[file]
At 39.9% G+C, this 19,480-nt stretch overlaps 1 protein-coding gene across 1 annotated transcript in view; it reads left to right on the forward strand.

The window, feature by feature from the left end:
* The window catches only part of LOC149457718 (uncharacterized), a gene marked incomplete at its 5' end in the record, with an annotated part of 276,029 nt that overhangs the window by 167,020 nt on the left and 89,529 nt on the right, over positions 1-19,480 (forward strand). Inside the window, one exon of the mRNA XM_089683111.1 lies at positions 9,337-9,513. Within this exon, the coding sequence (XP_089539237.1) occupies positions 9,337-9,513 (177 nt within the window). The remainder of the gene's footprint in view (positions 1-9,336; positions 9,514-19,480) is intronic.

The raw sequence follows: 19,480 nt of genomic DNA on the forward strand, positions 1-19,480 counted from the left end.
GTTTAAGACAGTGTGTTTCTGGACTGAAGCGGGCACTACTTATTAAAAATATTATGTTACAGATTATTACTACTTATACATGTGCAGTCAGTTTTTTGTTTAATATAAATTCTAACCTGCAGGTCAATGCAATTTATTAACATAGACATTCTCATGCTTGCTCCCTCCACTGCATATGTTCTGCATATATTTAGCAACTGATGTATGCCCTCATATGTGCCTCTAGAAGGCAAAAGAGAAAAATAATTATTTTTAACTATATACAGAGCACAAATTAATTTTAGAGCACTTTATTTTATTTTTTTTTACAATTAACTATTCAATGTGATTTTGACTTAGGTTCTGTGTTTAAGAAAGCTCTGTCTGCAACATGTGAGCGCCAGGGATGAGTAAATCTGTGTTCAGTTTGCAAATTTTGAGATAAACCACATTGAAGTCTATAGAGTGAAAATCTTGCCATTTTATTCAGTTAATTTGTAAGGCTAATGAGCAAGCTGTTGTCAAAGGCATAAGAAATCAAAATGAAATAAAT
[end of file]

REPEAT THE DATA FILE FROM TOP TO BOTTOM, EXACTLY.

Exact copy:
At 39.9% G+C, this 19,480-nt stretch overlaps 1 protein-coding gene across 1 annotated transcript in view; it reads left to right on the forward strand.

The window, feature by feature from the left end:
* The window catches only part of LOC149457718 (uncharacterized), a gene marked incomplete at its 5' end in the record, with an annotated part of 276,029 nt that overhangs the window by 167,020 nt on the left and 89,529 nt on the right, over positions 1-19,480 (forward strand). Inside the window, one exon of the mRNA XM_089683111.1 lies at positions 9,337-9,513. Within this exon, the coding sequence (XP_089539237.1) occupies positions 9,337-9,513 (177 nt within the window). The remainder of the gene's footprint in view (positions 1-9,336; positions 9,514-19,480) is intronic.

The raw sequence follows: 19,480 nt of genomic DNA on the forward strand, positions 1-19,480 counted from the left end.
GTTTAAGACAGTGTGTTTCTGGACTGAAGCGGGCACTACTTATTAAAAATATTATGTTACAGATTATTACTACTTATACATGTGCAGTCAGTTTTTTGTTTAATATAAATTCTAACCTGCAGGTCAATGCAATTTATTAACATAGACATTCTCATGCTTGCTCCCTCCACTGCATATGTTCTGCATATATTTAGCAACTGATGTATGCCCTCATATGTGCCTCTAGAAGGCAAAAGAGAAAAATAATTATTTTTAACTATATACAGAGCACAAATTAATTTTAGAGCACTTTATTTTATTTTTTTTTACAATTAACTATTCAATGTGATTTTGACTTAGGTTCTGTGTTTAAGAAAGCTCTGTCTGCAACATGTGAGCGCCAGGGATGAGTAAATCTGTGTTCAGTTTGCAAATTTTGAGATAAACCACATTGAAGTCTATAGAGTGAAAATCTTGCCATTTTATTCAGTTAATTTGTAAGGCTAATGAGCAAGCTGTTGTCAAAGGCATAAGAAATCAAAATGAAATAAAT